This article was written by a contributing author, and is not meant to be taken as legal advice, nor is it intended to replace the state statutes. Do your due diligence, cross-check the statutes linked, and communicate with your local municipalities, registrar, or commissioner to ensure that you remain compliant and avoid costly fees.
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Mississippi has its own set of laws surrounding the use of LED lighting for an authorized emergency vehicle. The entirety of Mississippi’s provisions and regulations for emergency lights can be found under MS Code § 63-7-19. Generally speaking, most states have different codes and statutes for different vehicle types, situations, and circumstances where emergency personnel would need to use LED lights, but Mississippi chose to be brief.
Note: Mississippi clearly defines what qualifies as an authorized emergency vehicle under MS Code § 63-3-103 as every:
- Vehicle for the Fire Department
- Police Vehicle
- 911 Emergency Communications District vehicle
- Ambulance and Specialized EMS Vehicle
- Mississippi Emergency Management Agency Vehicle
- Emergency Vehicle for Municipal Departments of Public Service Corporations authorized by the Commission or Chief of Police of an Incorporated City.
Although this leaves room for little ambiguity, the last bullet point allows for unmentioned vehicles to be permitted to operate as an authorized emergency vehicle. This is likely for volunteer emergency personnel. Please get in touch with your local municipalities to double-check before incurring any costly fines or penalties.
Law Enforcement Statutes
Police, Marshall, and Sheriff Vehicles
MS Code § 63-7-19 permits every police vehicle to operate using an oscillating or flashing blue light. A police or law enforcement vehicle may also use a red oscillating or flashing red light in addition to the required blue emergency light. There are no indicators under Mississippi law regarding placement and visibility distance, but if they are like most states, the lights must be visible at 500 feet under normal atmospheric conditions.
It is unclear whether or not any special provisions are made under Mississippi law regarding the behaviors a police officer must take while using their emergency lights. Generally speaking, a law enforcement vehicle may disregard the posted speed limit and any other traffic law while going to an emergency scene. This is typically accompanied by an audible signal such as a whistle or siren. This must be done with due regard for the safety of every motorist on the road or highway.
Traffic must yield to a law enforcement vehicle that is displaying its emergency lights. This is done by moving over at least one lane to provide room for the safe operation on the side of the road or by pulling off the road or highway completely so that emergency personnel may have safe passage.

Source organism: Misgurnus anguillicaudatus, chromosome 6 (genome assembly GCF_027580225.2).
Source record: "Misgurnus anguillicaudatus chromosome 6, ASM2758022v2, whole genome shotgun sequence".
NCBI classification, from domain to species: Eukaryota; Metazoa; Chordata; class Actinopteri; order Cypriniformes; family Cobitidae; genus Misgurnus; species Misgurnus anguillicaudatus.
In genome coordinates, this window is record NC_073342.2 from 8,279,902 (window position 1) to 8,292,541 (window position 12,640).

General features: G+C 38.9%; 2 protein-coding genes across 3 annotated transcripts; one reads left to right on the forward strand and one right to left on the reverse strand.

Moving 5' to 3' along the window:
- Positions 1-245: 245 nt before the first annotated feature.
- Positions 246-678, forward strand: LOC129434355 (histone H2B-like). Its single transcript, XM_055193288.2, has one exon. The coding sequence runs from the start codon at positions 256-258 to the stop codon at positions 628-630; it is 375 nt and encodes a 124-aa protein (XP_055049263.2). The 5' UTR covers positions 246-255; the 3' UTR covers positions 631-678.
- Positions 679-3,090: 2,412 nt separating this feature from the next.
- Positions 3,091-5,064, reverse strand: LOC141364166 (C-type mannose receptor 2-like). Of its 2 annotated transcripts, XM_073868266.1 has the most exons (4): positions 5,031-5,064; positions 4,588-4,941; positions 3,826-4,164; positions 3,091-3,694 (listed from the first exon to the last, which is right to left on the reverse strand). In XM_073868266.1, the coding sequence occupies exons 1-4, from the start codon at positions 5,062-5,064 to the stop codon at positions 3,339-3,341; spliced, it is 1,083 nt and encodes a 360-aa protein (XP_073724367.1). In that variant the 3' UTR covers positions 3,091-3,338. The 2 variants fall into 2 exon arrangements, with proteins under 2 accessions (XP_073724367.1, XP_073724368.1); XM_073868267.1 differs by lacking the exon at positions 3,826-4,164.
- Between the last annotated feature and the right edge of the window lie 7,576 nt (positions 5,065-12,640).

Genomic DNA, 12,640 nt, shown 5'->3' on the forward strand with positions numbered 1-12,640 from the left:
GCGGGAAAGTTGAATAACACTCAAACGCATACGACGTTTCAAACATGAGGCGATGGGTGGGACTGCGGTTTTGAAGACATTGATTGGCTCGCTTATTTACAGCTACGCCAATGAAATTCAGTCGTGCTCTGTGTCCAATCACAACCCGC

Fire and EMS Statues
Fire Trucks and Fire Chief SUVs
Fire vehicles owned and operated by the fire department must be equipped with oscillating or flashing lights that are red to warn each motorist on the road or highway to yield the right of way per MS Code § 63-7-19. There are no visibility or placement regulations for emergency lights mentioned under Mississippi law.
While it is not explicitly stated, emergency personnel operating fire vehicles are generally permitted to disregard the posted speed limit and any other traffic law to quickly arrive at the scene of an emergency. This is usually done while using their emergency lights and an audible signal such as a siren or whistle. They must do so with due regard for the safety of each motorist on the road to prevent a potential accident.
Traffic is required to yield the right of way to fire vehicles operating with their emergency lights. This is done by making a lane change away from the emergency scene and slowing down or by pulling off the road or highway completely. This allows emergency personnel to operate safely without worrying about how traffic might interfere with their life-saving operations.
Volunteer Fire Fighter Vehicles
Mississippi law doesn’t make any explicit mention of volunteer fire vehicles. However, under MS Code § 63-3-103, the state commission of chief of police of an incorporated city may grant permission for some vehicles to operate as an authorized emergency vehicle.
If allowed permission to use a personal vehicle as an authorized emergency vehicle, oscillating or flashing lights that are red may be attached. This is to warn each motorist on the road or highway to yield the right of way as indicated under MS Code § 63-7-19. There are no explicit directions as to LED light placement or visibility distance.
When operating as an authorized emergency vehicle, emergency personnel are generally permitted to disregard the posted speed limit and any other traffic law to quickly arrive at the scene of an emergency. They must do so with due regard for the safety of each motorist on the road to prevent a car accident.